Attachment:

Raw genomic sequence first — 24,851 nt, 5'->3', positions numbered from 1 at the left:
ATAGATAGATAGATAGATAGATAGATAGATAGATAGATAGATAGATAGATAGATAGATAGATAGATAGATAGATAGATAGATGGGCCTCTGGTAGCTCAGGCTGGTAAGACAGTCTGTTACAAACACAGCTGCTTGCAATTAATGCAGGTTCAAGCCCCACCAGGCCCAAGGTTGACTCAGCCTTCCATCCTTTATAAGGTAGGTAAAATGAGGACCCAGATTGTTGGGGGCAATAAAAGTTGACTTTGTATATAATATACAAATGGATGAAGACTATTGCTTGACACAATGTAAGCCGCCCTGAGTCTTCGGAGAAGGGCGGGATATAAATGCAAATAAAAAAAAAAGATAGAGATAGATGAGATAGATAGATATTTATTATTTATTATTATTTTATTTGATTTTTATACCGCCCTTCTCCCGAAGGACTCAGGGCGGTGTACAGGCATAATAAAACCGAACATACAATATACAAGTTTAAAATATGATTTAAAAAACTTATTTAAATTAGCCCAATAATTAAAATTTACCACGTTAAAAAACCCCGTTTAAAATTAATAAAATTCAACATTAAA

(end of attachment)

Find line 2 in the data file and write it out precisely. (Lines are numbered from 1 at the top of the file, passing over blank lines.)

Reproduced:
ATAGATAGATAGATAGATAGATAGATAGATAGATAGATAGATAGATAGATAGATAGATAGATAGATAGATAGATAGATAGATGGGCCTCTGGTAGCTCAGGCTGGTAAGACAGTCTGTTACAAACACAGCTGCTTGCAATTAATGCAGGTTCAAGCCCCACCAGGCCCAAGGTTGACTCAGCCTTCCATCCTTTATAAGGTAGGTAAAATGAGGACCCAGATTGTTGGGGGCAATAAAAGTTGACTTTGTATATAATATACAAATGGATGAAGACTATTGCTTGACACAATGTAAGCCGCCCTGAGTCTTCGGAGAAGGGCGGGATATAAATGCAAATAAAAAAAAAAGATAGAGATAGATGAGATAGATAGATATTTATTATTTATTATTATTTTATTTGATTTTTATACCGCCCTTCTCCCGAAGGACTCAGGGCGGTGTACAGGCATAATAAAACCGAACATACAATATACAAGTTTAAAATATGATTTAAAAAACTTATTTAAATTAGCCCAATAATTAAAATTTACCACGTTAAAAAACCCCGTTTAAAATTAATAAAATTCAACATTAAA